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5 Ways to Get Over Approval Addiction and Instant Gratification

5 Ways to Get Over Approval Addiction and Instant Gratification

You refresh your Facebook feed over and over again after posting a status, because you can’t wait to see what your friends think about your witty observation. You can’t wait to see what your friends think, because you desperately want them to approve your actions. Did they like it? Did they comment with an lol, Lol, or even LOL? Did they react with a big laugh or wow emoji? These are pressing matters that are TOTALLY worthy of your attention…

Except they’re not (that was sarcasm, just in case you missed it). You have much better things to be doing with your life besides getting approval from others instantly.

We’re all in this when it comes to seeking pleasure instantly. It’s our nature.

Approval addiction is the demand for approval. People who are addicted to approval feel rejected and get very defensive when others criticize them.

Instant gratification is the desire for pleasure without delay. Basically it means, when you want something, you want it right now.

Waiting is hard, waiting to get approval is harder. Our brains are wired to instant gratification because it used to be our basic survival instinct in the ancient times. In the past, when we felt hungry and wanted to eat, we had to go out to kill some animals for food. We simply couldn’t wait.

In most psychological models, humans are believed to act upon the “pleasure principle.” The pleasure principle is basically the driving force that compels human beings to gratify their needs, wants, and urges. These needs, wants, and urges can be as basic as the need to breathe, eat, or drink.[1]

Approval addiction and instant gratification are intimately connected. When approval addiction and instant gratification go together, it’ll be like wanting the pleasure of approval immediately and continuously. But this is really bad for us.

Giving in to instant approval is giving up our promising future — our long-term good.

Getting instant pleasure may comfort us immediately, but we will be missing things that are actually better in the long-run.

For example, when you check your Facebook or Instagram every few minutes just to know how other react to your posts, you miss out all the times that you can have spent on doing something a lot more meaningful, say being with your close friends or your family, or your hobbies.

Or if you’re spending money on a new luxury watch just to put it on the social media to show it off to others, you’re wasting your time and money to do what doesn’t really matter to you, but to others (as you believe).

To ditch instant approval, tune your pace of life.

Even though we’re all wired to instant gratification, we can get over it by making some small changes in life. Practice doing these small things every day will help you take back control of your life.

1. Stop leaving your ringer on.

My phone’s default setting is “silent.” It would be really hard to concentrate on writing articles like this if I was interrupted by a BUZZ or RING every few minutes (also, I think I might have ADD, but that’s a whole other story).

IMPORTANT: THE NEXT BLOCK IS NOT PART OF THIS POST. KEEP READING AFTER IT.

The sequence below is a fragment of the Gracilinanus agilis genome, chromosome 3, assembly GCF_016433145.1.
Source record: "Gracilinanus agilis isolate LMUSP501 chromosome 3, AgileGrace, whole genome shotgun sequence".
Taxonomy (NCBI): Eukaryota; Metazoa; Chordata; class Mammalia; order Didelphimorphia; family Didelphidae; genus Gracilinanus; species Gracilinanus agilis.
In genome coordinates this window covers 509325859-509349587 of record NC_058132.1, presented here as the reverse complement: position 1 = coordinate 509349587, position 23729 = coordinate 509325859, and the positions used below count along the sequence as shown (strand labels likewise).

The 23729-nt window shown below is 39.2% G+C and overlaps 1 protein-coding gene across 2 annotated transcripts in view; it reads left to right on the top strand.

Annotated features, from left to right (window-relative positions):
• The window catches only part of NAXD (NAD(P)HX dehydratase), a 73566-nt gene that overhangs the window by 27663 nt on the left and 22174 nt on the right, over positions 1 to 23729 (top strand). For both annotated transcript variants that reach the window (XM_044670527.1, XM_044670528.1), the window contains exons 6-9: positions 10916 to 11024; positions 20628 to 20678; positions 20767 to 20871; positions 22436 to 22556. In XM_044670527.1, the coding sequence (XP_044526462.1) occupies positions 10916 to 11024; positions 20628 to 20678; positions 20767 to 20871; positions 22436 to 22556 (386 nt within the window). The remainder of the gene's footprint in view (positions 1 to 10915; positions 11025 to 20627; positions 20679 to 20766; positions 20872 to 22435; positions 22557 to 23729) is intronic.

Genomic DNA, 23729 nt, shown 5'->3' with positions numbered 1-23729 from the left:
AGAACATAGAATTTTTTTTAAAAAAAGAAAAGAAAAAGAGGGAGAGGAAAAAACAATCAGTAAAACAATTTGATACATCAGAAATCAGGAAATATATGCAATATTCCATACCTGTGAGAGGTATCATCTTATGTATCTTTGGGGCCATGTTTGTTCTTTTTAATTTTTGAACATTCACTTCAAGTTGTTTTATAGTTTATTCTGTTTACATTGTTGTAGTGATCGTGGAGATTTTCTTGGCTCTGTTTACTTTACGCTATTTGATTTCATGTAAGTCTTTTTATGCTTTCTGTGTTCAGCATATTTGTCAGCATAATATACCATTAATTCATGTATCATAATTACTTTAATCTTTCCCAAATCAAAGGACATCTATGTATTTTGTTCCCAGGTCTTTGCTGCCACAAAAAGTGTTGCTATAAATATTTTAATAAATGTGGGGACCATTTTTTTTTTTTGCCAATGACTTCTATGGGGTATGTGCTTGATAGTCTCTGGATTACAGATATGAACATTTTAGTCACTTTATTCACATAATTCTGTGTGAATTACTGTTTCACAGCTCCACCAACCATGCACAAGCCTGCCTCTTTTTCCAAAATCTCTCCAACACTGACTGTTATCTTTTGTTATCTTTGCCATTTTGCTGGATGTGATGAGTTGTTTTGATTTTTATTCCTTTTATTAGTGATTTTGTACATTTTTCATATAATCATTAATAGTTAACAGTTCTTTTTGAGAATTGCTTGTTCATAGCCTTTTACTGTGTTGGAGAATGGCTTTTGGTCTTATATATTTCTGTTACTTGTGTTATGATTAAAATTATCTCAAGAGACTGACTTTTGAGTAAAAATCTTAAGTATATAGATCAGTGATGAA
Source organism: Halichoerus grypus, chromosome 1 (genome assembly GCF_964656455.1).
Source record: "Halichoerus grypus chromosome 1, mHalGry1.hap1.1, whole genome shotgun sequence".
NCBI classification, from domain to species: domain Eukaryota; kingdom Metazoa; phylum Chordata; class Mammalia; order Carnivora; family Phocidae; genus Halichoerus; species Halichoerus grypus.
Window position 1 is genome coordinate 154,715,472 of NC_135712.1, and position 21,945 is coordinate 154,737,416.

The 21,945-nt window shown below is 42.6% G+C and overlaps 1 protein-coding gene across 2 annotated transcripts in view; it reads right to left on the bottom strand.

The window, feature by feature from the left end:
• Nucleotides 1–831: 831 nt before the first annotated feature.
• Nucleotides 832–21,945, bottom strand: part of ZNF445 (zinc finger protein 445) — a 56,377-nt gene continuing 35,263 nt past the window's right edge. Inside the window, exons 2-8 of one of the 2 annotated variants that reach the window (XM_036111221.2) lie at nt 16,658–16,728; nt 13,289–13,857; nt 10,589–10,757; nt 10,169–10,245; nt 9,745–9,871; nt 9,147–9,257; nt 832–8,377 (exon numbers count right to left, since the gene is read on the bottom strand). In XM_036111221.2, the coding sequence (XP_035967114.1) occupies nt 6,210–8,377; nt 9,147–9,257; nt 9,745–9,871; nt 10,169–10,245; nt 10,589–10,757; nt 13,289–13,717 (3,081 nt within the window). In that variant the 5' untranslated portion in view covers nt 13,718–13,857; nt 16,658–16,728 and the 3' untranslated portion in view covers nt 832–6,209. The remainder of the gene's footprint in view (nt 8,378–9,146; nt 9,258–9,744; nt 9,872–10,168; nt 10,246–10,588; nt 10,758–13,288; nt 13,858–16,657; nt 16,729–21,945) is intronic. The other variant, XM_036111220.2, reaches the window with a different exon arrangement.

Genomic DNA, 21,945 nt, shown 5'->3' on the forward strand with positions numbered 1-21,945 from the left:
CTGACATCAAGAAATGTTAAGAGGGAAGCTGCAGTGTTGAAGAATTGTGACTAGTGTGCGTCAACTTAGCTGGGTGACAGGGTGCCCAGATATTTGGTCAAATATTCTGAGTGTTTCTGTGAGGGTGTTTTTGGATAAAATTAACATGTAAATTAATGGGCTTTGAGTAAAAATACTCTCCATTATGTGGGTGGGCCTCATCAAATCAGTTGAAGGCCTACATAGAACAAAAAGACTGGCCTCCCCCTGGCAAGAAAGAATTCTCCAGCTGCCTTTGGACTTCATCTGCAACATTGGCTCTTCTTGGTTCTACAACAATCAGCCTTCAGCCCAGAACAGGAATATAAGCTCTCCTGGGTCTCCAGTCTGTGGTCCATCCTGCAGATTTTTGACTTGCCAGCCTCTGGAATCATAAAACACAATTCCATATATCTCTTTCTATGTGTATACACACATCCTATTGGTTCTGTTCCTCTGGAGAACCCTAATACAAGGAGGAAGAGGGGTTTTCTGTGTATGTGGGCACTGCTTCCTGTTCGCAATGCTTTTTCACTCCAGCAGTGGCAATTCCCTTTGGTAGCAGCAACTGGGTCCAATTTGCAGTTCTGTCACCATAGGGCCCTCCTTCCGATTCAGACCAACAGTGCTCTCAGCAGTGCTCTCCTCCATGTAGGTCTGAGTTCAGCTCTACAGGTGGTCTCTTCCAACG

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Turn your ringer off. Put your phone away in a pocket, purse, or drawer. Out of sight, out of mind.

You have important work to do. Don’t feel bad about it. No one has the right to expect an immediate reply. It can wait.

2. Stop thinking you don’t have a problem.

I’ll be the first person to admit it: I used to be obsessed with social media, and it’s still a temptation I have to look out for. Here are some specific examples. Tell me if they sound familiar.

Instead of actively listening to my family during a holiday meal, I let my attention waiver to the activity of my Facebook feed. Instead of fully appreciating a peaceful nature walk with my dog, I got caught up in trying to capture the “perfect picture.” Instead of contributing to a conversation with a friend at the bar, I got distracted by a heated debate about a news article on Twitter.

And that brings us to…

3. Stop bringing your phone everywhere.

Get in the habit of leaving your phone at home when you go to work, the gym, grocery store, or out with friends. I bet you’ll start to notice little things that have escaped your attention.

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Only take your phone with you if you’re expecting an important call or traveling a long distance. You might be worried about what you would do in case of an “emergency.” But let’s be honest. When has that ever happened? Maybe once or twice if you’re really unlucky? If your car breaks down and you don’t have a phone, you might have to walk a couple miles to find someone who does.

You’ll be fine. Consider it an adventure!

4. Stop answering every call you receive.

Consider this scenario:

You get your electric bill in the mail. Typically, it runs about $50 at this time of year, but you owe $250 this month. Outraged, you call the power company to complain. If you get a person on the phone, God help them, because you’re gonna let them know exactly how upset you are… but no such luck. They closed an hour ago. You have to leave a message. Aware that most voicemail boxes only give you 1-2 minutes to finish, you leave a succinct message with the relevant info they need. The next day, a customer service rep researches your account, and they call back to offer an explanation. Sounds a lot more productive than having a temper tantrum, doesn’t it?

Send all calls straight to voicemail. If it’s important, they will leave a message.

5. Stop being in such a hurry.

Go, go, go! That seems to be the motto of modern society. Everyone wants to get things done faster. Why not better?